The Dangers of Button Battery Ingestion for Children


In order to make your home safe for infants or children, you must always sweat the small things, which include chemicals under the sink, sharp corners, laundry detergent pods, and even the electrical outlets that can be potential hazards for the little ones.

Another common household item that may not be on top of the mind for most people is the small button batteries inside the electronic devices. These coin-shaped batteries can be found in thermometers, remote controls, calculators and toys, etc.


What are the Button Batteries?

Button batteries, also called coin cell batteries, are small round batteries that can be found in several small electronics, as most homes tend to use these small electronics. As the button batteries are very small in size, therefore, the risk of these batteries getting in the hands of infants who are curious and crawling can increase.


How children get injured by the Button Batteries?

When these batteries contact the body fluids, they can generate a current that produces sodium hydroxide in small amounts, which is lye. If this battery gets stuck somewhere in the child's body, the lye can burn a hole at that spot. Normally, infection follows, and the result can be quite a serious injury or illness, long-term disability, and even death.



When a child ingests a button battery, the symptoms can either be absent or similar to that of a common infection. So, it can be challenging for the healthcare professionals to evaluate the child.

  • When the button battery is placed in the ear and nose

In case it is placed in the ear or nose, there might be pain or noticeable drainage. As the symptoms are not unique to the button battery injuries, and the parents may not see the child ahold of the battery, there can be a greater injury or a delayed diagnosis.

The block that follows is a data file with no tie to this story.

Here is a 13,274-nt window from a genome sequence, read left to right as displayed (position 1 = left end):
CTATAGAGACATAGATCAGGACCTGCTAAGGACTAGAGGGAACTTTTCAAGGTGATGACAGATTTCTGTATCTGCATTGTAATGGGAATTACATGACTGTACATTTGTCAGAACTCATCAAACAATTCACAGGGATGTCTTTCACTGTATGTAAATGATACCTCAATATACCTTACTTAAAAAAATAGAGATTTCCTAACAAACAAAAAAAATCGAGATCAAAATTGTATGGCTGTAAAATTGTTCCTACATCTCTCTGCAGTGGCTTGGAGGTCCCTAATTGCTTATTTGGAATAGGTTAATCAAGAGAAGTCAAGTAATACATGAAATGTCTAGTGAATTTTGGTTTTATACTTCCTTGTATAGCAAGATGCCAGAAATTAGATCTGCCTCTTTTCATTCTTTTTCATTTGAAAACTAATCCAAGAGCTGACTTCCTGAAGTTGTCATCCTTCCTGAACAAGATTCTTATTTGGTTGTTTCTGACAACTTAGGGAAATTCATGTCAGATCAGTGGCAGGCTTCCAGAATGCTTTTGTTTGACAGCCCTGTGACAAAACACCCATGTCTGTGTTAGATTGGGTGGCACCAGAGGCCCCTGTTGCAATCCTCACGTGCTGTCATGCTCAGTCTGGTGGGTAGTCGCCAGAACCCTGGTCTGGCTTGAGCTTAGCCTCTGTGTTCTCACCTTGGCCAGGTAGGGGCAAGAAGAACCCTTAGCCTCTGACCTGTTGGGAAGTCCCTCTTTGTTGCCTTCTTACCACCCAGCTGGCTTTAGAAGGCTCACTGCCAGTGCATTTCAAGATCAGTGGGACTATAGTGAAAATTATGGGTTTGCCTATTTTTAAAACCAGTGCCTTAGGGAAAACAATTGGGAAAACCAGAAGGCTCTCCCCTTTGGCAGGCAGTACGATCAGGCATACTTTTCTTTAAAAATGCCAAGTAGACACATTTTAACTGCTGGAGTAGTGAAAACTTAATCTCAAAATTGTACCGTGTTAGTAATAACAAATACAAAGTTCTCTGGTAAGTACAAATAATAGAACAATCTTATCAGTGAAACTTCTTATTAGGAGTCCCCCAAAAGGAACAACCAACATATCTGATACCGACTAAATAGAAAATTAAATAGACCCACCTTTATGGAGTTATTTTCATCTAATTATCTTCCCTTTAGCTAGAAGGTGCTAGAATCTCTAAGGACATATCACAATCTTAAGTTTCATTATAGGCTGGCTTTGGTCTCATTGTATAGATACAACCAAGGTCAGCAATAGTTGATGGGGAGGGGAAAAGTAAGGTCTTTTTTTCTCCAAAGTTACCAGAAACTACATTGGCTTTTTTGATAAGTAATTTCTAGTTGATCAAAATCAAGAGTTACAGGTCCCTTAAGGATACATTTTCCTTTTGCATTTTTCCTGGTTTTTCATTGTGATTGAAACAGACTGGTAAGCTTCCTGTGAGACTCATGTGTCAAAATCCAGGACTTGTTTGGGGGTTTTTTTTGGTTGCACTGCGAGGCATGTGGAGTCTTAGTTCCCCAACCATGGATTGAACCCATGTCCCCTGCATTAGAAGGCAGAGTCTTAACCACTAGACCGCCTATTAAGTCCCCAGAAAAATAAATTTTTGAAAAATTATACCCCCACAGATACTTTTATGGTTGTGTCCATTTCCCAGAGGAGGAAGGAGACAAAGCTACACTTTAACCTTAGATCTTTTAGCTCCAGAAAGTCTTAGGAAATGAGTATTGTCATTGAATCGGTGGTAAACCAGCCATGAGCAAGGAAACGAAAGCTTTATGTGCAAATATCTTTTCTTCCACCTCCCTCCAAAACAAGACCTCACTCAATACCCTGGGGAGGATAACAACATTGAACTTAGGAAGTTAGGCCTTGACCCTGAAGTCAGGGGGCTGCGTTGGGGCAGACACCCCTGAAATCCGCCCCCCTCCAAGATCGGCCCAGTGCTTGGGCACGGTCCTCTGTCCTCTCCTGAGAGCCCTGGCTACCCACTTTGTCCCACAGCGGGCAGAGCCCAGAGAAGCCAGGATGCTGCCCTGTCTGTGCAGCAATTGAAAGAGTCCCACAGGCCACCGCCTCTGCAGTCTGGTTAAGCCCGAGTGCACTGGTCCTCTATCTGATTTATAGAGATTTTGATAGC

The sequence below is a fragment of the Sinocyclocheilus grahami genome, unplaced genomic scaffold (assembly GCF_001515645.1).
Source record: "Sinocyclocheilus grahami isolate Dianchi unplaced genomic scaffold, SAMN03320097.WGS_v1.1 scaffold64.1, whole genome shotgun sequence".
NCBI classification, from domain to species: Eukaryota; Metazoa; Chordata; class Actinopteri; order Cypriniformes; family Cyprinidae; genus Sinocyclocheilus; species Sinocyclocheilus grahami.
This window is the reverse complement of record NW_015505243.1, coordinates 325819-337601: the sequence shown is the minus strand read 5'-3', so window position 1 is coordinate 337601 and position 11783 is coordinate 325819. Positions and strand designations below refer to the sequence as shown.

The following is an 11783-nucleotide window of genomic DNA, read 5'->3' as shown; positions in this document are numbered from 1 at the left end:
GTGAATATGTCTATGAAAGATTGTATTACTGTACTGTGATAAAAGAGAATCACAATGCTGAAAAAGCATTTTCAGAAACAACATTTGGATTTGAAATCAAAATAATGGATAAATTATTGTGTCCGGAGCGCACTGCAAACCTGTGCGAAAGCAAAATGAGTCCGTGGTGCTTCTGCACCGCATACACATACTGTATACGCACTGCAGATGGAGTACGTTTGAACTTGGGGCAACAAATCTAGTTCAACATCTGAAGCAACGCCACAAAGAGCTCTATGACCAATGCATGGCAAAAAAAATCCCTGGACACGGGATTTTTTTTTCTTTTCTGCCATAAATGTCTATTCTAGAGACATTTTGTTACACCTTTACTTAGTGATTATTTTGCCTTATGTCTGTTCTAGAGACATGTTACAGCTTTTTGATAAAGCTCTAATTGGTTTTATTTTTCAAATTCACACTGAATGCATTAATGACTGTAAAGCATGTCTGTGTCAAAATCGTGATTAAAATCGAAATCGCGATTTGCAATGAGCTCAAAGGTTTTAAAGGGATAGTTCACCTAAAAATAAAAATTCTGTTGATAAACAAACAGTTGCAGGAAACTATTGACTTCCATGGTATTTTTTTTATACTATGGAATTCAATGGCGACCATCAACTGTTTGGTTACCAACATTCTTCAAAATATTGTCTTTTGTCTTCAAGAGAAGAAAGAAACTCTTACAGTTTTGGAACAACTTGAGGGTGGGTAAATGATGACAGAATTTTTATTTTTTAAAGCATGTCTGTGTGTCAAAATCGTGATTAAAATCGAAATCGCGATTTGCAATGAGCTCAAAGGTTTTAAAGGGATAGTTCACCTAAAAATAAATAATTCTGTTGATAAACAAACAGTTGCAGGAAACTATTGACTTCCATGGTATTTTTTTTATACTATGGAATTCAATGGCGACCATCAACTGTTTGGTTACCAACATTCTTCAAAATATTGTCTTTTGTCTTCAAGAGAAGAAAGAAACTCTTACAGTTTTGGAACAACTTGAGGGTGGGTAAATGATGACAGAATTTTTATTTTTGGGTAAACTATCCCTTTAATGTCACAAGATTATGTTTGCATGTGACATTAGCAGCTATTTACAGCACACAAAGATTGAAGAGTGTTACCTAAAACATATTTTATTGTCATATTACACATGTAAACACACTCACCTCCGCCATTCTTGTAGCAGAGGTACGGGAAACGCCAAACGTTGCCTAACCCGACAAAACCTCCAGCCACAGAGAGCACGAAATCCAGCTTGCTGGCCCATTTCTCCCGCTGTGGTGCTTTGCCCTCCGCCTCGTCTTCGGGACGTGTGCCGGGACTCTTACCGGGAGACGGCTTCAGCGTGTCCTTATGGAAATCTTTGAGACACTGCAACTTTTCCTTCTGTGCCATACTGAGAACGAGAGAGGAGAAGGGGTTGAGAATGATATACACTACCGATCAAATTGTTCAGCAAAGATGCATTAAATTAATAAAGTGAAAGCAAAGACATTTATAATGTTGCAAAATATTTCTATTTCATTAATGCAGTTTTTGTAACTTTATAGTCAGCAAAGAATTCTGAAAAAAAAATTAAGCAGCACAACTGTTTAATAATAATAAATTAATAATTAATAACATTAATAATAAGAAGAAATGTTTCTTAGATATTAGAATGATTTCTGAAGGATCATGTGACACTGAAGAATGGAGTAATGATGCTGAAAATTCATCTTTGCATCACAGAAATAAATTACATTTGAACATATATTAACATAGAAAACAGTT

• When the button battery is lodged in the esophagus

When it is in the esophagus, the lye that is produced by the electric current can produce burns at this site. Therefore, the esophagus and other structures in the chest can get damaged, including lungs, windpipe, and large blood vessels. Normally serious infections follow, and bleeding caused by the blood vessel damage can create a life-threatening emergency.


What should the parents and caregivers do?

The parents and caregivers must never assume that every battery-powered product that enters the home is safe for children's use. There are many products in which a battery is accessible easily, and it can fall out when the particular product is dropped. Therefore, it is important for you to ensure that the battery compartments present in all electronic items are taped shut and secure.

When you replace a button battery, you have to make sure that it stops powering the device before running out of charge. A dead battery still has a charge that can be harmful to children if caught in their nose, ear, throat, or swallowing passage. So, the higher the voltage of the battery, the faster the injury.


Bottom Line

The parents and caregivers need to be aware of the risk that the button batteries pose in their home. The loose and spare batteries must be locked away, and any product that uses the button batteries must be locked and kept out of reach of the curious children. The parents should also know what to do if the children manage to ingest one. Therefore, you should be talking to your pediatrician if you have any questions regarding your children's safety.